Let's now think about how students can solve these problems using only what they have learned so far, which does not include how to multiply or divide by decimal numbers.

Problem 3

One meter of wire weighs 2.4 grams. How much will 1.8 meters of the same wire weigh?

One possible idea that students might use is to consider the multiplier, 1.8, in terms of the decimal unit using the idea of relative size. That is, 1.8 means there are 18 pieces of 0.1's. But what does that mean? A diagram might be helpful. Using a double number line (November, 2007), we can represent the problem like this:

When we say 1.8 is made up of 18 pieces of 0.1's, the diagram may look like this:

In other words, 1.8 meters can be thought of as a collection of 18 0.1 meter pieces. But, how does that help us find the missing number. We are not multiplying 2.4 by 18 - we don't have 18 groups of 2.4. What do we have 18 groups of on the top number line?

From this diagram, we can tell that what we have 18 of on the top number line is actually the weight of 0.1 meter wire. In other words, if we know how much a 0.1-meter wire weighs, then, we can find the answer. But, it's easy to see that the weight of a 0.1-meter wire can be determined by simply dividing 2.4 by 10, which is what students learned in Grade 4. Once we determine the weight of a 0.1-meter wire, i.e., 0.24 grams, then, we can multiply that by 18, which is also a Grade 4 idea. 0.24 x 18 = 4.32, so the weight of a 1.8-meter wire is 4.32 grams.

Here is another idea that students might come up with. Although we are looking for the weight of a 1.8-meter wire, let's first think about the weight of 18-meter wire, which is easy enough - simply multiply 2.4 by 18, a Grade 4 idea. However, since a 18-meter wire is 10 times as long a 1.8-meter wire, it should also weigh 10 times as much, too. So, in order to determine the weight of a 1.8-meter wire, we can simply divide that by 10 to find its weight. Since we already know how to divide decimal numbers by whole numbers, this last step should not be a problem. This line of reasoning may be represented on a number line like this:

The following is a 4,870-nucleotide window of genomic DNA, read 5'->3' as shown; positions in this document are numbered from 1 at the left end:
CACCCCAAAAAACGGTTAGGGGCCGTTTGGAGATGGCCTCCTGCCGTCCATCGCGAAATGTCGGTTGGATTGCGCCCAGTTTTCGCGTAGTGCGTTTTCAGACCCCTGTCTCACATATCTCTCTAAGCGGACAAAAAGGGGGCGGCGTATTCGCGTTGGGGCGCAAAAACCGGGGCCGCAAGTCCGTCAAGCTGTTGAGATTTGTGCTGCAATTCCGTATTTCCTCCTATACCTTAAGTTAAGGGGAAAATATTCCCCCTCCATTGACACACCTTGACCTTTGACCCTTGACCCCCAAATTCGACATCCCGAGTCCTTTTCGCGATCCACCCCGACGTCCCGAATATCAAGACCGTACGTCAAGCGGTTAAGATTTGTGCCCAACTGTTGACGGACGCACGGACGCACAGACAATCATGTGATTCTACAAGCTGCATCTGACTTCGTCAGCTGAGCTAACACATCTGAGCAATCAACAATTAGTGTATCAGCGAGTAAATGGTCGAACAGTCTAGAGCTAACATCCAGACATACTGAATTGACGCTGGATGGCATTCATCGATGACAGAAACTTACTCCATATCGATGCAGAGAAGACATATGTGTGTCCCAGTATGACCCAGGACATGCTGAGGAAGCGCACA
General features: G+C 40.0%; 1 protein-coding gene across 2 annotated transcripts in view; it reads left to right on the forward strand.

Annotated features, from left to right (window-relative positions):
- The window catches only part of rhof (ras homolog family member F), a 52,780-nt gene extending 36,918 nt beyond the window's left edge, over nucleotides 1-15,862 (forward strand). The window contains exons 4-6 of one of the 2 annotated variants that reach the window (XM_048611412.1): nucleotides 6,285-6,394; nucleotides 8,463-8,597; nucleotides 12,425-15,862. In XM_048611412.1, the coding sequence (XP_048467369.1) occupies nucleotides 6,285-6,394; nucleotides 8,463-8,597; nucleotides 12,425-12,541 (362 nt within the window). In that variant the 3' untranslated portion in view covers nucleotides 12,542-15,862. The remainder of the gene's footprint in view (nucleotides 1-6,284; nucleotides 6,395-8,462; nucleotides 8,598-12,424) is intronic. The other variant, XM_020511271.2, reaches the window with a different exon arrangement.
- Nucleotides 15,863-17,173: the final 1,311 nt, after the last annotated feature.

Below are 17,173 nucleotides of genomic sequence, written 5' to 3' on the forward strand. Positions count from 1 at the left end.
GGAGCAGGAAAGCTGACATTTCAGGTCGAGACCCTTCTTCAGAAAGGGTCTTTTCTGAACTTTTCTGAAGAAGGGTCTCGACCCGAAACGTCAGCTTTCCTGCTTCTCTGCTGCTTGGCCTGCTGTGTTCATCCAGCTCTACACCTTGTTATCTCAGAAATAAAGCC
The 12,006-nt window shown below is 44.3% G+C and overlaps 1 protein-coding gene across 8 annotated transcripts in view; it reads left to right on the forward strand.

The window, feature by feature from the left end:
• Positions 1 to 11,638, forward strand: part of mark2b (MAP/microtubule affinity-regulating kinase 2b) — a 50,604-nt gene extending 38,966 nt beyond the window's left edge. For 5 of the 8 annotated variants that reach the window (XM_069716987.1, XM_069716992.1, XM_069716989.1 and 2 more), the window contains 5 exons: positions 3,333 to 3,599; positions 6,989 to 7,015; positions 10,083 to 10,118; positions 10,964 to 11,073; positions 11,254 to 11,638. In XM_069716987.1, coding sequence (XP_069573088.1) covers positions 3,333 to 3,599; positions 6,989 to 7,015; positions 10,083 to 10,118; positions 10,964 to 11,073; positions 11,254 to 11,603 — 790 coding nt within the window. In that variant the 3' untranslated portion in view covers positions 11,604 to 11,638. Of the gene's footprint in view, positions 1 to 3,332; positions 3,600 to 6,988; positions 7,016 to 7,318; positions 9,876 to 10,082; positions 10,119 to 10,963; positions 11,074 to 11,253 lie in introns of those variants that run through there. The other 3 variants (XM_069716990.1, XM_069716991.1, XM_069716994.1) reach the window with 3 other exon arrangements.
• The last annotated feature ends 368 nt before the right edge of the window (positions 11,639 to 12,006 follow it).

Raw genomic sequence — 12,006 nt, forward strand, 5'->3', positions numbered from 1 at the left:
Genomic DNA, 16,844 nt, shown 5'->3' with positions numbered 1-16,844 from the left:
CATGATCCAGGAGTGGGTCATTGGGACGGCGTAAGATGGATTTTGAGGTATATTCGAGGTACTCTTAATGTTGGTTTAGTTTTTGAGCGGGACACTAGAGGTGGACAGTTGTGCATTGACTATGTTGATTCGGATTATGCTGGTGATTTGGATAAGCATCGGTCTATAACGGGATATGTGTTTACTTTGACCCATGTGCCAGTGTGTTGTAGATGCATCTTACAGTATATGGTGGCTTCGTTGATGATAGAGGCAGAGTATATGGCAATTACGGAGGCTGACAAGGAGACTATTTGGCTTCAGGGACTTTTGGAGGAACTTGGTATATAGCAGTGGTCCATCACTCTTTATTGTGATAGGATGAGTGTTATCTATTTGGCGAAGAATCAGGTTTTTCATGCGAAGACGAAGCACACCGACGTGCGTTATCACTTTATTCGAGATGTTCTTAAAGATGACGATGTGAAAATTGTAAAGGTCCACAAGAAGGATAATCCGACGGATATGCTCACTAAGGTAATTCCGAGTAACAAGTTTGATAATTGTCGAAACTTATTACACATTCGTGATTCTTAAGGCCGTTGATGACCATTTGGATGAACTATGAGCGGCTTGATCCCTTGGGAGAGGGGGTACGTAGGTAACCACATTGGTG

Different students will feel more comfortable with different approaches. However, this second approach may be more useful to generalize into a written computation algorithm. In general, what we do in the first step is to make the multiplier into a whole number by multiplying it by an appropriate power of 10. Now, if the multiplicand is a decimal number, we end up multiplying it by a power of 10 to make it into a whole number as well (that's another way of thinking about the use of relative size). Now that we have two whole numbers, we can multiply them easily. However, this product is too big, and it must be divided by those powers of 10. For example,

Since multiplying by 10 means that the decimal point will move to the right one place while dividing by 10 means moving the decimal point to the left one place, we can describe what happened above this way: when we think of 3.7x4.26 as 37x426, we moved the decimal point 3 places to the right altogether, therefore, we have to move the decimal point to the left 3 places in the product of 37x246 to get the product for 3.7x4.26. And, this is (to us) the familiar multiplication algorithm for decimal numbers, isn't it?

Well, this has gotten a bit too long - of course, with actual 5th graders, you may need several lessons to get this much discussion done. Anyway, I think I must postpone the discussion of dividing by decimal number until next time. However, if you can think about how we solved Problem 3, you may find that Problem 4 can be solved in similar ways.

## Monday, November 3, 2008

### Revisiting M4N5(d) & M5N3 - Multiplication and Division of Decimal Numbers (1)

M4N5. Students will further develop their understanding of the meaning of decimal fractions and use them in computations.

d. Model multiplication and division of decimal fractions by whole numbers.

M5N3. Students will further develop their understanding of the meaning of multiplication and division with decimal fractions and use them.

I have discussed these standards previously (October, 2007). However, I had an interesting conversation with a colleague from another university in Georgia recently. She also teaches mathematics courses for prospective elementary school teachers at her school. We were discussing how I incorporate Japanese curriculum materials to discuss decimal multiplication and division. She then shared with me that, when she teaches this topic, she relates it to fraction multiplication and division. Her approach is perfectly valid and viable; however, in the GPS, decimal multiplication and division are discussed before fraction multiplication and division. So, I feel it is important that our future elementary school teachers experience how decimal multiplication and division may be developed WITHOUT the knowledge of fraction multiplication and division. So, I want to discuss how multiplication and division of decimal numbers can be approached using the knowledge of whole numbers only.